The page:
City Mapping Technique
For a long time now I have been wrestling with how to develop a repeatable, reliable, convincing, and aesthetically pleasing process for making city maps that are scaled to represent an area large enough to be a city. What I hope to accomplish is a method I can use repeatedly on all the cities in my campaign setting so that the players have a map to go to that isn't too memory-expensive but nevertheless looks nice.
What I have tried are the following:
Basic city map with zoning instead of actual buildings to be populated with building images in MapTools:
City map using pre-made images and texture templates to draw a city map in maptools
Hand-Draw a city map and scan it into the computer for editing in photoshop.
Hand-Draw a city map and scan it into the computer to be used as-is.
However, I never really like the results I get from any of these methods because the maps either look too sloppy, too under-developed, or are just too big to feasibly share online.
What I'd like to learn how to do is:
- Develop a simple and repeatable system for drawing convincing and detailed city maps.
- Develop a way to color-in said city-maps.
- Make city maps that seem accurate to medieval city design.
Any idea how I can go about this?
I think you need to place a coal power plant, some hospitals, and some police and fire stations. =P
But on a serious note. You could try a technique similar to that used on this map perhaps. Your buildings would all be on one layer with a pattern overlay. You could use subtle colouring on the city blocks to show their function.
On that one important buildings are marked in darker squares. I once saw someone on here make a map not unlike this one, but then drew the actual important buildings in an isometric style, but not any of the regular buildings.
As for city layout I think you'll be best off deciding on what medieval culture you're trying to emulate and then doing a search for some city maps of the period for that country.
Lol nice Sim City reference ;p...
Originally Posted by Larb
And thanks for the help, I think I just might try making the map like that image you sent me. Might be enough of a time saver.
Oh and, ROTICULATING SPLINE!
I'd think that in medieval times where city travel is essentially limited to walking (other than for the rich) the set up tends to have less zoning. People lived and worked pretty much in or above their shops as far as I'm aware. Or very close. In addition, these shops have to be fairly close to their sources of supply, so right along roads and rivers. Because no teamster is going to wind his cart down a maze of alleys for one delivery. Where you'd have more organization and order is with the traders and merchants, as they would have guilds and centralized buildings around to help protect and move their assets; as well as the clout to get things arranged they way they prefer. I think these things are some of the reasons why all that Roman order that so many towns started with got swarmed as we moved into the dark ages. You really need an iron handed enforcement to maintain districts as you have them laid out there. (and Rome itself wasn't as organized as much as they would have liked even with an iron hand)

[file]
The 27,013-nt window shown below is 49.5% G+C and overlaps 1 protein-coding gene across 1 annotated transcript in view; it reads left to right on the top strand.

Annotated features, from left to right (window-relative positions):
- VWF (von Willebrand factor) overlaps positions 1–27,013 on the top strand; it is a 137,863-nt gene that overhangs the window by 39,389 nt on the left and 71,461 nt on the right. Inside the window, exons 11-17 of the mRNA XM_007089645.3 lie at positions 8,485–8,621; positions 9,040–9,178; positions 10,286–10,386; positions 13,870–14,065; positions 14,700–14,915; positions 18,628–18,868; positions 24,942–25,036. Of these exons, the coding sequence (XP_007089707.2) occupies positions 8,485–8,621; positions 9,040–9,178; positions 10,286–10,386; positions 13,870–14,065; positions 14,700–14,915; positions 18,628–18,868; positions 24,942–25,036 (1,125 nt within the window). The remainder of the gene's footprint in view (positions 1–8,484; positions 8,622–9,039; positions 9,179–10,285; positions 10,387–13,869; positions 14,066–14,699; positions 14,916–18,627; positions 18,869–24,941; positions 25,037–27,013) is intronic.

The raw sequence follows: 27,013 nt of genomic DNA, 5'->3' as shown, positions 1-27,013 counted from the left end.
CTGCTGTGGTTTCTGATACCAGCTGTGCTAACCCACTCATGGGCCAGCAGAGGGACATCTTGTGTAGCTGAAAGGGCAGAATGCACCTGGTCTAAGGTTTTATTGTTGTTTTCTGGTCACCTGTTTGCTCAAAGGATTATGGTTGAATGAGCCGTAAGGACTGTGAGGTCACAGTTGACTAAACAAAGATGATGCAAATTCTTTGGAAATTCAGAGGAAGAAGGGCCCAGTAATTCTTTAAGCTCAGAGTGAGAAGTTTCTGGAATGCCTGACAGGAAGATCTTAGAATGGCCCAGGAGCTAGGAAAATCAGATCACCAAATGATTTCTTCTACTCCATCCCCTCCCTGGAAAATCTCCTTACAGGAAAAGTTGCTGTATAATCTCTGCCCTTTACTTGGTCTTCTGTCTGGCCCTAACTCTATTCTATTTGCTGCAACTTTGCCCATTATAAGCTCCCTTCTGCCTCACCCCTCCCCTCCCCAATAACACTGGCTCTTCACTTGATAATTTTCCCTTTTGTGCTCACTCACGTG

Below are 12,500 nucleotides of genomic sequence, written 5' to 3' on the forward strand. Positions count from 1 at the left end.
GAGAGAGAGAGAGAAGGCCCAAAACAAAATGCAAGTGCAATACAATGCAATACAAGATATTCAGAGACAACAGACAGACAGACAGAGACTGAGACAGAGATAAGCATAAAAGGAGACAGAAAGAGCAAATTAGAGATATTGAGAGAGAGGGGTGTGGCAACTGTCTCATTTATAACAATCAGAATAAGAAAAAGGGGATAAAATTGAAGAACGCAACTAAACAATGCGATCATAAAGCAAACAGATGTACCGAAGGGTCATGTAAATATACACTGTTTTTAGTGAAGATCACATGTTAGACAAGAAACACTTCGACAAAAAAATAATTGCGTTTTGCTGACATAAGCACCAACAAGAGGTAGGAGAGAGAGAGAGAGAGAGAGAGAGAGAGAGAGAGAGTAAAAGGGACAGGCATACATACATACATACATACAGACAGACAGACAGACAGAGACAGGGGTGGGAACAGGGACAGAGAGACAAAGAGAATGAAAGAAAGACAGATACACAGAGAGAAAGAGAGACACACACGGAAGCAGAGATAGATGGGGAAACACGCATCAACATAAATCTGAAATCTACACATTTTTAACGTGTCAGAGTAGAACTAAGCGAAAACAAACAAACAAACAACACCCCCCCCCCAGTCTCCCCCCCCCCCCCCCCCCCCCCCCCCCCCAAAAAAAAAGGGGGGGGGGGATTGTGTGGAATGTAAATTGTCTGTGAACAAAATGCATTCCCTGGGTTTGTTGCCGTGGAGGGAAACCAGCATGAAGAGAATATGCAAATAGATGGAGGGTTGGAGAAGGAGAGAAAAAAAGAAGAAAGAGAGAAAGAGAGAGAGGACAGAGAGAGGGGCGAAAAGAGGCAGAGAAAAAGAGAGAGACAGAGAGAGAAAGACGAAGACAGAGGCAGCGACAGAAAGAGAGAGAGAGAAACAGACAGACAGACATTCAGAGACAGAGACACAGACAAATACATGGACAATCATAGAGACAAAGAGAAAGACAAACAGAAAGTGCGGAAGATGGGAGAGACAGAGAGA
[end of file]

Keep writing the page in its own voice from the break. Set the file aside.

Another point I noticed is that the palace is relatively close to an edge of the industrial district and that the road leading up to it actually passes along the industrial zone. I find that unlikely, the wealthy and powerful preferred to put as much distance between themselves and unpleasantness (pretty much everything involved with the daily life of peasants) as possible. That is why King Louis built Versailles as far from Paris as he did (I'm sure there are more relevant earlier examples, but this one is an obvious choice). So a city palace would likely be arranged to have less presence of industry around it.
That's a very "neat" city. It's wonderful if you can get all the various facets of the citizenry to keep it that way. Buildings will burn or just fall down and others will be built perhaps not so neatly. I also concur with the above comments on the layout. Of course it is your city and perhaps your nobles and leaders of commerce need to be nearby to keep the rabble from stealing and causing mayhem. ;) I like the "block" idea of depicting buildings without having to draw each building individually. These blocks can be color coded to represent different uses. Overall you have put a lot of thought into this and I wish you good luck. City mapping is it's own insanity. Trust me I know.... :)